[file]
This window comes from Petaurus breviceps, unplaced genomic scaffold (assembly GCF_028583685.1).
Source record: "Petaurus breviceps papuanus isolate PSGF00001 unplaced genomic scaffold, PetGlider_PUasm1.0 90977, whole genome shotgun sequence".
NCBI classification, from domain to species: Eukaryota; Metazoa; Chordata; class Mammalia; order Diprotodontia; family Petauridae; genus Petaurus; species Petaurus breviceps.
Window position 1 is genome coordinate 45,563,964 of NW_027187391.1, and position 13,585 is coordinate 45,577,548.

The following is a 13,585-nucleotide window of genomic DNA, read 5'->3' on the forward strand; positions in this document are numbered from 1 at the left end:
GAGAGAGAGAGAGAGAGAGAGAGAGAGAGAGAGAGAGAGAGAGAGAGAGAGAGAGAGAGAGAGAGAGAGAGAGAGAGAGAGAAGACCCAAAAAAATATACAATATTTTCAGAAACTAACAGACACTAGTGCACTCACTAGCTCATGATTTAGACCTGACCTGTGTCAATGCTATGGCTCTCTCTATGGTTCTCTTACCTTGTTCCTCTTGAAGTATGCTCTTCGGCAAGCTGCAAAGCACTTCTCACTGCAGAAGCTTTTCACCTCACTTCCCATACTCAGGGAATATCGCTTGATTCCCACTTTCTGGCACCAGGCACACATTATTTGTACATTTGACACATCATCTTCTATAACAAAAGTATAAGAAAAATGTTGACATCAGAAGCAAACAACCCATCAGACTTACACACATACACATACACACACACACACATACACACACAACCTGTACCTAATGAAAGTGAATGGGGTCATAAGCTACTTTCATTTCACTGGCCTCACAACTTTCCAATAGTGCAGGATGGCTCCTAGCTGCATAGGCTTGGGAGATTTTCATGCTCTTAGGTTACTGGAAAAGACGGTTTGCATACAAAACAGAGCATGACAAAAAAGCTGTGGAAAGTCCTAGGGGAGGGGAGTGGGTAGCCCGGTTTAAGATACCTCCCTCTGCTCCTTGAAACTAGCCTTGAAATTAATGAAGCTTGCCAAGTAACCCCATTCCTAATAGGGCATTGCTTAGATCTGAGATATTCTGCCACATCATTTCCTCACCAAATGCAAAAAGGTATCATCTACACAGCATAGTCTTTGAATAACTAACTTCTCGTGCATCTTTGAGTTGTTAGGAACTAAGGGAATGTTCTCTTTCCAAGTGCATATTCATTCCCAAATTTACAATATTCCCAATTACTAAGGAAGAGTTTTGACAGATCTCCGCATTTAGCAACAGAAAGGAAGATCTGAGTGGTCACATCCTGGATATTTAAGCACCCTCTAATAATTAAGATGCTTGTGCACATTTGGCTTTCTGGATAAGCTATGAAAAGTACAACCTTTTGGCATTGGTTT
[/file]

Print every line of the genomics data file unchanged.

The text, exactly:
This window comes from Petaurus breviceps, unplaced genomic scaffold (assembly GCF_028583685.1).
Source record: "Petaurus breviceps papuanus isolate PSGF00001 unplaced genomic scaffold, PetGlider_PUasm1.0 90977, whole genome shotgun sequence".
NCBI classification, from domain to species: Eukaryota; Metazoa; Chordata; class Mammalia; order Diprotodontia; family Petauridae; genus Petaurus; species Petaurus breviceps.
Window position 1 is genome coordinate 45,563,964 of NW_027187391.1, and position 13,585 is coordinate 45,577,548.

The following is a 13,585-nucleotide window of genomic DNA, read 5'->3' on the forward strand; positions in this document are numbered from 1 at the left end:
GAGAGAGAGAGAGAGAGAGAGAGAGAGAGAGAGAGAGAGAGAGAGAGAGAGAGAGAGAGAGAGAGAGAGAGAGAGAGAGAGAAGACCCAAAAAAATATACAATATTTTCAGAAACTAACAGACACTAGTGCACTCACTAGCTCATGATTTAGACCTGACCTGTGTCAATGCTATGGCTCTCTCTATGGTTCTCTTACCTTGTTCCTCTTGAAGTATGCTCTTCGGCAAGCTGCAAAGCACTTCTCACTGCAGAAGCTTTTCACCTCACTTCCCATACTCAGGGAATATCGCTTGATTCCCACTTTCTGGCACCAGGCACACATTATTTGTACATTTGACACATCATCTTCTATAACAAAAGTATAAGAAAAATGTTGACATCAGAAGCAAACAACCCATCAGACTTACACACATACACATACACACACACACACATACACACACAACCTGTACCTAATGAAAGTGAATGGGGTCATAAGCTACTTTCATTTCACTGGCCTCACAACTTTCCAATAGTGCAGGATGGCTCCTAGCTGCATAGGCTTGGGAGATTTTCATGCTCTTAGGTTACTGGAAAAGACGGTTTGCATACAAAACAGAGCATGACAAAAAAGCTGTGGAAAGTCCTAGGGGAGGGGAGTGGGTAGCCCGGTTTAAGATACCTCCCTCTGCTCCTTGAAACTAGCCTTGAAATTAATGAAGCTTGCCAAGTAACCCCATTCCTAATAGGGCATTGCTTAGATCTGAGATATTCTGCCACATCATTTCCTCACCAAATGCAAAAAGGTATCATCTACACAGCATAGTCTTTGAATAACTAACTTCTCGTGCATCTTTGAGTTGTTAGGAACTAAGGGAATGTTCTCTTTCCAAGTGCATATTCATTCCCAAATTTACAATATTCCCAATTACTAAGGAAGAGTTTTGACAGATCTCCGCATTTAGCAACAGAAAGGAAGATCTGAGTGGTCACATCCTGGATATTTAAGCACCCTCTAATAATTAAGATGCTTGTGCACATTTGGCTTTCTGGATAAGCTATGAAAAGTACAACCTTTTGGCATTGGTTT